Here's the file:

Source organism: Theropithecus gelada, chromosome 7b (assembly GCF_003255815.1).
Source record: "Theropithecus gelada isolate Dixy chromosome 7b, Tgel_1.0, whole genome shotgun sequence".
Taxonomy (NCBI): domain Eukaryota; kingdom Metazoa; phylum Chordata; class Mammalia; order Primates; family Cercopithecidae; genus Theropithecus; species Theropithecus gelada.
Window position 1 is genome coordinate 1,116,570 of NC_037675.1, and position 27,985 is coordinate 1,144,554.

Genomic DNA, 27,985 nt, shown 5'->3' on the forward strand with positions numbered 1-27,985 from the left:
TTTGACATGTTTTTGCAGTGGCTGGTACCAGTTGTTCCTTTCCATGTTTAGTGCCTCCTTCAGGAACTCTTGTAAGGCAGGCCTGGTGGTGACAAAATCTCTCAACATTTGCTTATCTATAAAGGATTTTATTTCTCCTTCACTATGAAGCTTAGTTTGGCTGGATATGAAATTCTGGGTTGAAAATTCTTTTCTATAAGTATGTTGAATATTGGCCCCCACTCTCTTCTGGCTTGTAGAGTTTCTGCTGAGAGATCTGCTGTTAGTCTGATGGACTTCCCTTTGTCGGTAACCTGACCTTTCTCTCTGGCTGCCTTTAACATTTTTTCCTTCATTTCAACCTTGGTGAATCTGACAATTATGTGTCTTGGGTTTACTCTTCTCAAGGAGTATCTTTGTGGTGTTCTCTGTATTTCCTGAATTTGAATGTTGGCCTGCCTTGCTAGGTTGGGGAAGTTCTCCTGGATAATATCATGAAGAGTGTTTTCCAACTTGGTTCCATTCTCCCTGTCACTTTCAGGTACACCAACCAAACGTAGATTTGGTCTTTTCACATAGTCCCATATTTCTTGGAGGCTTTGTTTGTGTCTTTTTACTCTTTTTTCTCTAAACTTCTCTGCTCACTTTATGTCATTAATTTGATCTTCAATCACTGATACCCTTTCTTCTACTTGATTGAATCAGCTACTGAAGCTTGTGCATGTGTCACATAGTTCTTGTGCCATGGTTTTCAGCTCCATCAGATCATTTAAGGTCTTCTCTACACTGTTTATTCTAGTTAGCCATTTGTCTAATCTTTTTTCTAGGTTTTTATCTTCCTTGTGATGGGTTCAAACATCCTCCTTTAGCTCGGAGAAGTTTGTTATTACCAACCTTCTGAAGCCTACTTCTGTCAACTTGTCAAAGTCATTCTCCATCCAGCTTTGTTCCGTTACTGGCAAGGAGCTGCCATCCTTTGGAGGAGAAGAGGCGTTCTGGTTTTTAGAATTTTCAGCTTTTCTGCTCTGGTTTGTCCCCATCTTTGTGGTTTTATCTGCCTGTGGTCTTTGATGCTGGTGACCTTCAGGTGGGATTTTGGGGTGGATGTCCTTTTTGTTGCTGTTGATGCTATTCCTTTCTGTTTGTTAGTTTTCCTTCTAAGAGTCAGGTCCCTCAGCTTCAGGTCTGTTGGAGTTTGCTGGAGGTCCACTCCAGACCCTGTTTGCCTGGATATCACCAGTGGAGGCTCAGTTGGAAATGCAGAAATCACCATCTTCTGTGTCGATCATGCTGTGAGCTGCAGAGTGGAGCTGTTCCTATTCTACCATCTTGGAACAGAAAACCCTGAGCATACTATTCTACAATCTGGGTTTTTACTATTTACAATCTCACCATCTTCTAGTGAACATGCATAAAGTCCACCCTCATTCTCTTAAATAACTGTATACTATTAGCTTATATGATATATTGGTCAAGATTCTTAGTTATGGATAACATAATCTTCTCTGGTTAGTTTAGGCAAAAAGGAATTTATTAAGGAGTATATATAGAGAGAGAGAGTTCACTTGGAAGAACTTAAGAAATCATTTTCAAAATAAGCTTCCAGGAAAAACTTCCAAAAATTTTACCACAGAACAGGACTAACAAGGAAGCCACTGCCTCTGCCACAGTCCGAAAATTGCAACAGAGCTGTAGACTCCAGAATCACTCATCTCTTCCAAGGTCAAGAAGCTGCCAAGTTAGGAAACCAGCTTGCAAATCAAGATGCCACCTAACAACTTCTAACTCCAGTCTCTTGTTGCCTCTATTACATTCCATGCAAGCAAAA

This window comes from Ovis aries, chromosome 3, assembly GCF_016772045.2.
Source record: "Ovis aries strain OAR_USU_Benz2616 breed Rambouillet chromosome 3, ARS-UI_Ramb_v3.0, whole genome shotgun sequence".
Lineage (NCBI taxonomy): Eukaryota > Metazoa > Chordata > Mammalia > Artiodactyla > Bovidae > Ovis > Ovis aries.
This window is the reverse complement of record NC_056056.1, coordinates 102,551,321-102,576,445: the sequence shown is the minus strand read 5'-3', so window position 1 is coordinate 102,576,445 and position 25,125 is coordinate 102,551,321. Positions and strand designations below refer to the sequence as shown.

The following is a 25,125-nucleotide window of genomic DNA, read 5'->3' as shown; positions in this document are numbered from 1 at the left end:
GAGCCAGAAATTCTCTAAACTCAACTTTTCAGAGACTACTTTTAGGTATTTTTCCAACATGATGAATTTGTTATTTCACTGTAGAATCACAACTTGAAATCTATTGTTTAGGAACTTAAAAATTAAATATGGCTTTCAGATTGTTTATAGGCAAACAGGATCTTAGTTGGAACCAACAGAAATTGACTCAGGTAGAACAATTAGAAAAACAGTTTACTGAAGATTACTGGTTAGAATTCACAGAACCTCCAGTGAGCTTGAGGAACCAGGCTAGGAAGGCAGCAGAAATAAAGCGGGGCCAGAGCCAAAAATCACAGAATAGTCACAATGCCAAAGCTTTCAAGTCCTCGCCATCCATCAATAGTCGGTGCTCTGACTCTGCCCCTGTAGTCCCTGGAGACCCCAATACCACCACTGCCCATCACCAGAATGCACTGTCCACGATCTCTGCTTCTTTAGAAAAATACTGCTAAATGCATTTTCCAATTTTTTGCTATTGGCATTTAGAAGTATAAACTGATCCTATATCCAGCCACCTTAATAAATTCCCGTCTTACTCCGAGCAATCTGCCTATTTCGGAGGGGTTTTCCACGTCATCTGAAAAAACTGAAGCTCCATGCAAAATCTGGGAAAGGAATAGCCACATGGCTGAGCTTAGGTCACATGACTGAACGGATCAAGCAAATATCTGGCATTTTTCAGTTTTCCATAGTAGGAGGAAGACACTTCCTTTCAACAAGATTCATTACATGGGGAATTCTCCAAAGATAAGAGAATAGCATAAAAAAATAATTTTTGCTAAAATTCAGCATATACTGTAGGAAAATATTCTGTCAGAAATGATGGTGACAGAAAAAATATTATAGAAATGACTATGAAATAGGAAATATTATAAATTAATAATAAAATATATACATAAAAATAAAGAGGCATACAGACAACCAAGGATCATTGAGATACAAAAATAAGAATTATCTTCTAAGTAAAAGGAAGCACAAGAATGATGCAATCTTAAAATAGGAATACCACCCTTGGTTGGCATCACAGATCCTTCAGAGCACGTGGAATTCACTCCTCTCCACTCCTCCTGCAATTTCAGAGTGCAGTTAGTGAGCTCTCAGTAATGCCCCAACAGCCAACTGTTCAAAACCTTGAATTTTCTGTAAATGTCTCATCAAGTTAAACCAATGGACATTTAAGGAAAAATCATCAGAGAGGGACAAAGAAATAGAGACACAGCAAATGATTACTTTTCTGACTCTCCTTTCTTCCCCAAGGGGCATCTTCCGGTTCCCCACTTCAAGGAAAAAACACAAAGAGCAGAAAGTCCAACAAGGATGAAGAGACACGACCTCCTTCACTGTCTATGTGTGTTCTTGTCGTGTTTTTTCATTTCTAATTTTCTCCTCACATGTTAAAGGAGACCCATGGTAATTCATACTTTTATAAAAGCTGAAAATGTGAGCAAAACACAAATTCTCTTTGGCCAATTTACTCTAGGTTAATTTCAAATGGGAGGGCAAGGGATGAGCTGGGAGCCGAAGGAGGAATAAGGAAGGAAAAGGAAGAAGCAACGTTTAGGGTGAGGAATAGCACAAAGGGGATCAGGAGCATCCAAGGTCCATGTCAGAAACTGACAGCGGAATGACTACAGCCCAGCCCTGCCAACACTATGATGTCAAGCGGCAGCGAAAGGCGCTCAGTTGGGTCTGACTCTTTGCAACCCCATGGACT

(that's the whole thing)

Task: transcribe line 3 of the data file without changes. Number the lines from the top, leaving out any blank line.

Taxonomy (NCBI): domain Eukaryota; kingdom Metazoa; phylum Chordata; class Mammalia; order Primates; family Cercopithecidae; genus Theropithecus; species Theropithecus gelada.